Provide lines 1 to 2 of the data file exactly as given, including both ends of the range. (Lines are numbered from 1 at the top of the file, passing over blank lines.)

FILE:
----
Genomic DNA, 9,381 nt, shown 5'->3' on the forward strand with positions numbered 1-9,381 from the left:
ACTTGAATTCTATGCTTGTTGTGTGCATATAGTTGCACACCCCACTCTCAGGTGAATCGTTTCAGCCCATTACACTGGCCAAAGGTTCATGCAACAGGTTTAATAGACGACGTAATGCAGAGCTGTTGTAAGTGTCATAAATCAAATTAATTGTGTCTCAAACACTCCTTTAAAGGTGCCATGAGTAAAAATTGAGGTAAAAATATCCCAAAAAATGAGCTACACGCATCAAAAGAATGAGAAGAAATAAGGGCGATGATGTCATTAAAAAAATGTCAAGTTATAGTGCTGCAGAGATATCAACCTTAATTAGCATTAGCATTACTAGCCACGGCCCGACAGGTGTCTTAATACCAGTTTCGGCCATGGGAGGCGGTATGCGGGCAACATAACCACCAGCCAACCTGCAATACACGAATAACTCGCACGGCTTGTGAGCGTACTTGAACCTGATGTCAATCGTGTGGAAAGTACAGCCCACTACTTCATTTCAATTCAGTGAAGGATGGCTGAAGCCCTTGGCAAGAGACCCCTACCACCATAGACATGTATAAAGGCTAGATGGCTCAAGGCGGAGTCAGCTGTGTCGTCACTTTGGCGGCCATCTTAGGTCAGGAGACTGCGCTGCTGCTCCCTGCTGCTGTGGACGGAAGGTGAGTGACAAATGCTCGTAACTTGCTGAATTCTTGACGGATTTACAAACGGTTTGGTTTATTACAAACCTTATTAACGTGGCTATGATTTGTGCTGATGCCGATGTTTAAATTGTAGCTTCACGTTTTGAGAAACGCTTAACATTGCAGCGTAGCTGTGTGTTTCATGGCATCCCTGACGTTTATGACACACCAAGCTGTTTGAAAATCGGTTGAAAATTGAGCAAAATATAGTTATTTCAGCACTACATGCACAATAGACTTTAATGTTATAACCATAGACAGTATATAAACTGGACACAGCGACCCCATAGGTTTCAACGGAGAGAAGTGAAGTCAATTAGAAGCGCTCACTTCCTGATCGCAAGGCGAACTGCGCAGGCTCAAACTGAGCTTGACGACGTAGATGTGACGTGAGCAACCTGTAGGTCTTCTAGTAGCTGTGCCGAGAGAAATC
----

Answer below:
Genomic DNA, 9,381 nt, shown 5'->3' on the forward strand with positions numbered 1-9,381 from the left:
ACTTGAATTCTATGCTTGTTGTGTGCATATAGTTGCACACCCCACTCTCAGGTGAATCGTTTCAGCCCATTACACTGGCCAAAGGTTCATGCAACAGGTTTAATAGACGACGTAATGCAGAGCTGTTGTAAGTGTCATAAATCAAATTAATTGTGTCTCAAACACTCCTTTAAAGGTGCCATGAGTAAAAATTGAGGTAAAAATATCCCAAAAAATGAGCTACACGCATCAAAAGAATGAGAAGAAATAAGGGCGATGATGTCATTAAAAAAATGTCAAGTTATAGTGCTGCAGAGATATCAACCTTAATTAGCATTAGCATTACTAGCCACGGCCCGACAGGTGTCTTAATACCAGTTTCGGCCATGGGAGGCGGTATGCGGGCAACATAACCACCAGCCAACCTGCAATACACGAATAACTCGCACGGCTTGTGAGCGTACTTGAACCTGATGTCAATCGTGTGGAAAGTACAGCCCACTACTTCATTTCAATTCAGTGAAGGATGGCTGAAGCCCTTGGCAAGAGACCCCTACCACCATAGACATGTATAAAGGCTAGATGGCTCAAGGCGGAGTCAGCTGTGTCGTCACTTTGGCGGCCATCTTAGGTCAGGAGACTGCGCTGCTGCTCCCTGCTGCTGTGGACGGAAGGTGAGTGACAAATGCTCGTAACTTGCTGAATTCTTGACGGATTTACAAACGGTTTGGTTTATTACAAACCTTATTAACGTGGCTATGATTTGTGCTGATGCCGATGTTTAAATTGTAGCTTCACGTTTTGAGAAACGCTTAACATTGCAGCGTAGCTGTGTGTTTCATGGCATCCCTGACGTTTATGACACACCAAGCTGTTTGAAAATCGGTTGAAAATTGAGCAAAATATAGTTATTTCAGCACTACATGCACAATAGACTTTAATGTTATAACCATAGACAGTATATAAACTGGACACAGCGACCCCATAGGTTTCAACGGAGAGAAGTGAAGTCAATTAGAAGCGCTCACTTCCTGATCGCAAGGCGAACTGCGCAGGCTCAAACTGAGCTTGACGACGTAGATGTGACGTGAGCAACCTGTAGGTCTTCTAGTAGCTGTGCCGAGAGAAATC